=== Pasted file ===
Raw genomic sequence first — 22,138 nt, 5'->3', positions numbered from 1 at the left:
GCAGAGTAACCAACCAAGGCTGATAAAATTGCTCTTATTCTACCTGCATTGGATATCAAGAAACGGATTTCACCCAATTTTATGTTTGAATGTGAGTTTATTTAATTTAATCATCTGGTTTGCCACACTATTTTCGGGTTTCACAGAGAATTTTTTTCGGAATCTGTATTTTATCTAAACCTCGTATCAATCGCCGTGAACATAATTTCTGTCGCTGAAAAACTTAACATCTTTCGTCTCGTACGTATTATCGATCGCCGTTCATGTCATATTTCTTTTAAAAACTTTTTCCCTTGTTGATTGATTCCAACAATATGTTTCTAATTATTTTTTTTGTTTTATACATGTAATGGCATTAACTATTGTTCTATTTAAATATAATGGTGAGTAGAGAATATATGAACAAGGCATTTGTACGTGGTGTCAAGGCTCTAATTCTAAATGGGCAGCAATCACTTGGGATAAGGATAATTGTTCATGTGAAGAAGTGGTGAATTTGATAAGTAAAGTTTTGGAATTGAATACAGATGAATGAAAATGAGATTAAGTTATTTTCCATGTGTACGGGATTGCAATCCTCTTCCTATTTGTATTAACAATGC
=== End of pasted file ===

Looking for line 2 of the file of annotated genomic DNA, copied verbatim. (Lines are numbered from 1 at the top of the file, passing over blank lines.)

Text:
GCAGAGTAACCAACCAAGGCTGATAAAATTGCTCTTATTCTACCTGCATTGGATATCAAGAAACGGATTTCACCCAATTTTATGTTTGAATGTGAGTTTATTTAATTTAATCATCTGGTTTGCCACACTATTTTCGGGTTTCACAGAGAATTTTTTTCGGAATCTGTATTTTATCTAAACCTCGTATCAATCGCCGTGAACATAATTTCTGTCGCTGAAAAACTTAACATCTTTCGTCTCGTACGTATTATCGATCGCCGTTCATGTCATATTTCTTTTAAAAACTTTTTCCCTTGTTGATTGATTCCAACAATATGTTTCTAATTATTTTTTTTGTTTTATACATGTAATGGCATTAACTATTGTTCTATTTAAATATAATGGTGAGTAGAGAATATATGAACAAGGCATTTGTACGTGGTGTCAAGGCTCTAATTCTAAATGGGCAGCAATCACTTGGGATAAGGATAATTGTTCATGTGAAGAAGTGGTGAATTTGATAAGTAAAGTTTTGGAATTGAATACAGATGAATGAAAATGAGATTAAGTTATTTTCCATGTGTACGGGATTGCAATCCTCTTCCTATTTGTATTAACAATGC